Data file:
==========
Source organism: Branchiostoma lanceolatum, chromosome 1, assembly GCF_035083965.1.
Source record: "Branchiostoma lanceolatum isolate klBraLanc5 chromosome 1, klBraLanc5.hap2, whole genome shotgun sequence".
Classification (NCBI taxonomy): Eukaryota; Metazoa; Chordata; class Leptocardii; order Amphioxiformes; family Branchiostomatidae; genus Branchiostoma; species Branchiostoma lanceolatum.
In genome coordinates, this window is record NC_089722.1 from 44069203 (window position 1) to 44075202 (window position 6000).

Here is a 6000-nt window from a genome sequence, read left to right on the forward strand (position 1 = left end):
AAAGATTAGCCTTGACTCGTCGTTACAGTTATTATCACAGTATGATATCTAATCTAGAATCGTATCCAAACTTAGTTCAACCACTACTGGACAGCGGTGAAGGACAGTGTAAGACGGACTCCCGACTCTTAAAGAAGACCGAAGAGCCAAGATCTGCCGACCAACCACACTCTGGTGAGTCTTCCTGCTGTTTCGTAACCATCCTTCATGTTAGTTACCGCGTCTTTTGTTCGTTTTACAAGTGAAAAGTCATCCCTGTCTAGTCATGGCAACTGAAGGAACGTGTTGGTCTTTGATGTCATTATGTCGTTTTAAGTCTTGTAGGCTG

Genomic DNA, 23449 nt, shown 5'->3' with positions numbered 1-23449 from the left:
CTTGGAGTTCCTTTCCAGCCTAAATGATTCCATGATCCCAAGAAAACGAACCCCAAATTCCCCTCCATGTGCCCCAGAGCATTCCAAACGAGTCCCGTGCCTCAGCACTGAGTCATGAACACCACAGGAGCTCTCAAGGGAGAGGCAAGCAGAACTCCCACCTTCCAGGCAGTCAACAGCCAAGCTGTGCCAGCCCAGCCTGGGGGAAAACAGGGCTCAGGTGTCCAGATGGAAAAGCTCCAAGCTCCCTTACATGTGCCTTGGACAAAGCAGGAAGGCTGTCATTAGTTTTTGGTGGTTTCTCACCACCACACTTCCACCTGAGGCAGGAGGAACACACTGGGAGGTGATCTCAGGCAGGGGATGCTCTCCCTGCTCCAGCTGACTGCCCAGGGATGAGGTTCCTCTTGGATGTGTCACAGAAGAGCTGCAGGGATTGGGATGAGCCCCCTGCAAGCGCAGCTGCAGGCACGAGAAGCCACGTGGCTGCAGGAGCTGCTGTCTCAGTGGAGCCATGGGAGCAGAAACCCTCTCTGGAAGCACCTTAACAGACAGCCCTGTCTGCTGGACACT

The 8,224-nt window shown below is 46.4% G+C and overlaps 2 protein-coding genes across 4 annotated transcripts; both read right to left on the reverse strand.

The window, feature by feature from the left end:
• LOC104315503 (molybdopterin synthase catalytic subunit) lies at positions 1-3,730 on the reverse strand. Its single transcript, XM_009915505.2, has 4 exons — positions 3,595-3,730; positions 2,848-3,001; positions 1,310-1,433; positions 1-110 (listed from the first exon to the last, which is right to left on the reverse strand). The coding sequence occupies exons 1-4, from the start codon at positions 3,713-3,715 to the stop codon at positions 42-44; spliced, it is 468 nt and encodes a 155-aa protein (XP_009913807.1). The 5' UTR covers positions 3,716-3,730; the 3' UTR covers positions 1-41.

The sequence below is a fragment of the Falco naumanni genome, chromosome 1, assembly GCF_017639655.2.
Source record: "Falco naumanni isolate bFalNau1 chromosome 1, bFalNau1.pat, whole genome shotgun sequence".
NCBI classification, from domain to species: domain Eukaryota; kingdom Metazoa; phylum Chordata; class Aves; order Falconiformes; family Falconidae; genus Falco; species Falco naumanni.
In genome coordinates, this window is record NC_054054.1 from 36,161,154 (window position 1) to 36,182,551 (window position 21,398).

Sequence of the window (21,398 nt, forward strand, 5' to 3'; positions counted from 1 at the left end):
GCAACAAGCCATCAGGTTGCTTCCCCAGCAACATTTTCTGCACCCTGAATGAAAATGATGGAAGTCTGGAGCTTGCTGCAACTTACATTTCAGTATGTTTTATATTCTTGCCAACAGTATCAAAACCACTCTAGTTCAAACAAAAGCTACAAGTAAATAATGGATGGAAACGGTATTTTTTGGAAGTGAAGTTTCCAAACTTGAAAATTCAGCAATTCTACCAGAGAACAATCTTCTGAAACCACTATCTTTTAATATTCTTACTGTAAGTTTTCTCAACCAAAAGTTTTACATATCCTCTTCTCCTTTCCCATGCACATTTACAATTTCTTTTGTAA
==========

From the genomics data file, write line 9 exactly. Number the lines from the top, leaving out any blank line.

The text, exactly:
The 8,224-nt window shown below is 46.4% G+C and overlaps 2 protein-coding genes across 4 annotated transcripts; both read right to left on the reverse strand.